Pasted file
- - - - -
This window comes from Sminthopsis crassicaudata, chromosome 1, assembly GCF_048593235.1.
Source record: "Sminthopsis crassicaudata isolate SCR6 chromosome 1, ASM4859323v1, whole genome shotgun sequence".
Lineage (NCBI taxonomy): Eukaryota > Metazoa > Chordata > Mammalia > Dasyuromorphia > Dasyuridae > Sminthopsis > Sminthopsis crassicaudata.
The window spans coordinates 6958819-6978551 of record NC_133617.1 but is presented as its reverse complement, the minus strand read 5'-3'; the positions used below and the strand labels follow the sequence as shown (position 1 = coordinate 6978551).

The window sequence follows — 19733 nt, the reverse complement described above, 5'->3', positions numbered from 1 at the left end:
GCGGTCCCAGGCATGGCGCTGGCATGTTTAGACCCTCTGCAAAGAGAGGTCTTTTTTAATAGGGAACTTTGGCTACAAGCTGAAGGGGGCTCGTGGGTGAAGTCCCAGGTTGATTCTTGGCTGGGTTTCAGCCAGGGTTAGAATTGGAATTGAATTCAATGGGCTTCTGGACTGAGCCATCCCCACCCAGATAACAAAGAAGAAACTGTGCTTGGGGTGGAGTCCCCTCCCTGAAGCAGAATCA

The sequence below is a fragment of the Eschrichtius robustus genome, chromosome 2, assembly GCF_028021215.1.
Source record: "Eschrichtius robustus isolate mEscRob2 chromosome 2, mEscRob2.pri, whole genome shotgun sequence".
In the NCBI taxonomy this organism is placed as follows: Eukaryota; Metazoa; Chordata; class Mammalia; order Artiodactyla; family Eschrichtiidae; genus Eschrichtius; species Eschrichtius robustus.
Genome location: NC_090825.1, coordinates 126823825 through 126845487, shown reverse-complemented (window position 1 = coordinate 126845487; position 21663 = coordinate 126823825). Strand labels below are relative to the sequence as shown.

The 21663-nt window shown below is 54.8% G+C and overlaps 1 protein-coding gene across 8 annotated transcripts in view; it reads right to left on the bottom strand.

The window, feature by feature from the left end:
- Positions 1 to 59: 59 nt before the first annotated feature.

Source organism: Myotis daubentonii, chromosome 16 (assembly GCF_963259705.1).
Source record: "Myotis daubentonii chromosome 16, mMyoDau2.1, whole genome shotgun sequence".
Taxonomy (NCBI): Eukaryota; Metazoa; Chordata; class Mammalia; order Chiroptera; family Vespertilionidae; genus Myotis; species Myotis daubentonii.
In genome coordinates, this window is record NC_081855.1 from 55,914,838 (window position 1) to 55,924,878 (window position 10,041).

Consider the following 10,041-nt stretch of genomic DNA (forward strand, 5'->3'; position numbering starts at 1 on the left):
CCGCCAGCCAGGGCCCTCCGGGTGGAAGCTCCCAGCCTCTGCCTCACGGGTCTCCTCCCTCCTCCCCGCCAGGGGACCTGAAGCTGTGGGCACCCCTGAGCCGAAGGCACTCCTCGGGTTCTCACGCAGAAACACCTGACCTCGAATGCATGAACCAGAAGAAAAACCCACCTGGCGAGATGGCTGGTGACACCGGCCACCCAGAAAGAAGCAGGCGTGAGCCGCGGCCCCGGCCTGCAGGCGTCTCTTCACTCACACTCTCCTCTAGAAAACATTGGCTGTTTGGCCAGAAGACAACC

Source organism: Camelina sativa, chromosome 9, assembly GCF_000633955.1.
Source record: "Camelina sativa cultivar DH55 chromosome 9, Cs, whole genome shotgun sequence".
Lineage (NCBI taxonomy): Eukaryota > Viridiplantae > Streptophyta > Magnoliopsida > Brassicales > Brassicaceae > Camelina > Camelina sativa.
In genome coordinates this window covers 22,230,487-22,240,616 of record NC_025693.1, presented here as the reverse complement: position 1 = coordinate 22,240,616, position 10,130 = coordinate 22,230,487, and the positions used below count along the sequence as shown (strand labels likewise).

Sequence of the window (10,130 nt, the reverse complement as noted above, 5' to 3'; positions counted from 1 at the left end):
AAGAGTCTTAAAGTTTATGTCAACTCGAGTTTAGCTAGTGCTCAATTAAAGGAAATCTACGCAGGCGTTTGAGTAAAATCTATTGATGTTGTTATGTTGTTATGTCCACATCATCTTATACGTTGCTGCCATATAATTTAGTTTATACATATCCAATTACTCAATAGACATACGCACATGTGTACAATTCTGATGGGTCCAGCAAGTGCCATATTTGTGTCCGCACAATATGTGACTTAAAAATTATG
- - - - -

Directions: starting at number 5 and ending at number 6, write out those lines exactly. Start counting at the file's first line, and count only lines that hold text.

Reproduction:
The window sequence follows — 19733 nt, the reverse complement described above, 5'->3', positions numbered from 1 at the left end:
GCGGTCCCAGGCATGGCGCTGGCATGTTTAGACCCTCTGCAAAGAGAGGTCTTTTTTAATAGGGAACTTTGGCTACAAGCTGAAGGGGGCTCGTGGGTGAAGTCCCAGGTTGATTCTTGGCTGGGTTTCAGCCAGGGTTAGAATTGGAATTGAATTCAATGGGCTTCTGGACTGAGCCATCCCCACCCAGATAACAAAGAAGAAACTGTGCTTGGGGTGGAGTCCCCTCCCTGAAGCAGAATCA